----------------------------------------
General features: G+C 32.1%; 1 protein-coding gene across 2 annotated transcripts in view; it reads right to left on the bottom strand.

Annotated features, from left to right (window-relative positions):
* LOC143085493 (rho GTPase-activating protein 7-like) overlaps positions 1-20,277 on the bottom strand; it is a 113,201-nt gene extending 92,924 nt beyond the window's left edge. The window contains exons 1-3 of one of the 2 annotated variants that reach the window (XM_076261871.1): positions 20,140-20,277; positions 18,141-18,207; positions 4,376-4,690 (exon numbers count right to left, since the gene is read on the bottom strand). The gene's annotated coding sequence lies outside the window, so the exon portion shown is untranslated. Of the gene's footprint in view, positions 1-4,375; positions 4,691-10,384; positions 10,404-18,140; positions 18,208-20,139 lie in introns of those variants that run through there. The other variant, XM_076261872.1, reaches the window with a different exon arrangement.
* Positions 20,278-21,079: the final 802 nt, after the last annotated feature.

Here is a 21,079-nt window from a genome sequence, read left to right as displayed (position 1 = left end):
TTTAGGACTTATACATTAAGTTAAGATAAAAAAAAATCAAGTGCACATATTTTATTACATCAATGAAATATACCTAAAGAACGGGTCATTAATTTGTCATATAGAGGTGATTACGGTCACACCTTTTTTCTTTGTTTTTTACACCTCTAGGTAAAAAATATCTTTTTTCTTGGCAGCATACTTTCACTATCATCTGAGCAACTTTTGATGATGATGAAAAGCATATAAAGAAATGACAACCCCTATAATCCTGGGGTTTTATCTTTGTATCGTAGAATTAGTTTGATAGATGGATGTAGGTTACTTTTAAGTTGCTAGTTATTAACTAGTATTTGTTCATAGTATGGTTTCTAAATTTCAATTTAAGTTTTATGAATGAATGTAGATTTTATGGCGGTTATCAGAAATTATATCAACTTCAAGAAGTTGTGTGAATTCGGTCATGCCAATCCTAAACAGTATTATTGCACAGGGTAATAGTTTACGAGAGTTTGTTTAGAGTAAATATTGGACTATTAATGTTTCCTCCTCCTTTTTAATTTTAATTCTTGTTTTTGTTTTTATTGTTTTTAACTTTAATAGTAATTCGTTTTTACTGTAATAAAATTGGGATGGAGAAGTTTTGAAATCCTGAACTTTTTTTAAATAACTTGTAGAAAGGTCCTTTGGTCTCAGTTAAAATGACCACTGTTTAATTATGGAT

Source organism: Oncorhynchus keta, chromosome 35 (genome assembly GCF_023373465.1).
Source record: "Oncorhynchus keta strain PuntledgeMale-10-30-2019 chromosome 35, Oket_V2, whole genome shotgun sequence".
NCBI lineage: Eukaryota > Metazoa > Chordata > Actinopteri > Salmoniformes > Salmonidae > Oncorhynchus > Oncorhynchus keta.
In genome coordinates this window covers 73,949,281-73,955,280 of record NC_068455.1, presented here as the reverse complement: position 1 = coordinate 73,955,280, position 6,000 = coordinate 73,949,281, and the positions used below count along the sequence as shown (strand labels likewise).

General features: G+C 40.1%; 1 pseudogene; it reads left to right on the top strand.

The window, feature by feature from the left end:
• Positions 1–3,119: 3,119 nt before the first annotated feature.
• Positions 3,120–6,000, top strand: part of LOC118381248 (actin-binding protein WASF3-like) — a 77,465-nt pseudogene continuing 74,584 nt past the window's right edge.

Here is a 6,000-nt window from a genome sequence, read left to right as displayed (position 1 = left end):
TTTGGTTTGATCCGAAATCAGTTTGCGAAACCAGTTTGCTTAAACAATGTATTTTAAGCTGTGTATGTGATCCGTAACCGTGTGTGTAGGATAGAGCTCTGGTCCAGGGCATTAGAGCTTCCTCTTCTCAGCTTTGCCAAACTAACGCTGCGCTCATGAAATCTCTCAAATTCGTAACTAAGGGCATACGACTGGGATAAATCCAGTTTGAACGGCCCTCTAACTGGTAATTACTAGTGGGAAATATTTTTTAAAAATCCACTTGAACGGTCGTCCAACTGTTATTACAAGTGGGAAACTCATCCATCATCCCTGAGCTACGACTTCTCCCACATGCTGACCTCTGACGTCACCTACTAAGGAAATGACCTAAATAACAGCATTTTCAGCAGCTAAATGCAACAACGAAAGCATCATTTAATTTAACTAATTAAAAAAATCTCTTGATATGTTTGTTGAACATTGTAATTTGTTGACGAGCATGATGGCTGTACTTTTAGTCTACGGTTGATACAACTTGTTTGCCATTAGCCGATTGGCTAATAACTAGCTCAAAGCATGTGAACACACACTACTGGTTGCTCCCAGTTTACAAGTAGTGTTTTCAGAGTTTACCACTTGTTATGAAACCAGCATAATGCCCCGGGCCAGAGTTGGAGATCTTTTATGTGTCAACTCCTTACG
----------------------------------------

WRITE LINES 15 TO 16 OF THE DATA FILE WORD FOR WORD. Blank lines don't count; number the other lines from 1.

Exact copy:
Here is a 6,000-nt window from a genome sequence, read left to right as displayed (position 1 = left end):
TTTGGTTTGATCCGAAATCAGTTTGCGAAACCAGTTTGCTTAAACAATGTATTTTAAGCTGTGTATGTGATCCGTAACCGTGTGTGTAGGATAGAGCTCTGGTCCAGGGCATTAGAGCTTCCTCTTCTCAGCTTTGCCAAACTAACGCTGCGCTCATGAAATCTCTCAAATTCGTAACTAAGGGCATACGACTGGGATAAATCCAGTTTGAACGGCCCTCTAACTGGTAATTACTAGTGGGAAATATTTTTTAAAAATCCACTTGAACGGTCGTCCAACTGTTATTACAAGTGGGAAACTCATCCATCATCCCTGAGCTACGACTTCTCCCACATGCTGACCTCTGACGTCACCTACTAAGGAAATGACCTAAATAACAGCATTTTCAGCAGCTAAATGCAACAACGAAAGCATCATTTAATTTAACTAATTAAAAAAATCTCTTGATATGTTTGTTGAACATTGTAATTTGTTGACGAGCATGATGGCTGTACTTTTAGTCTACGGTTGATACAACTTGTTTGCCATTAGCCGATTGGCTAATAACTAGCTCAAAGCATGTGAACACACACTACTGGTTGCTCCCAGTTTACAAGTAGTGTTTTCAGAGTTTACCACTTGTTATGAAACCAGCATAATGCCCCGGGCCAGAGTTGGAGATCTTTTATGTGTCAACTCCTTACG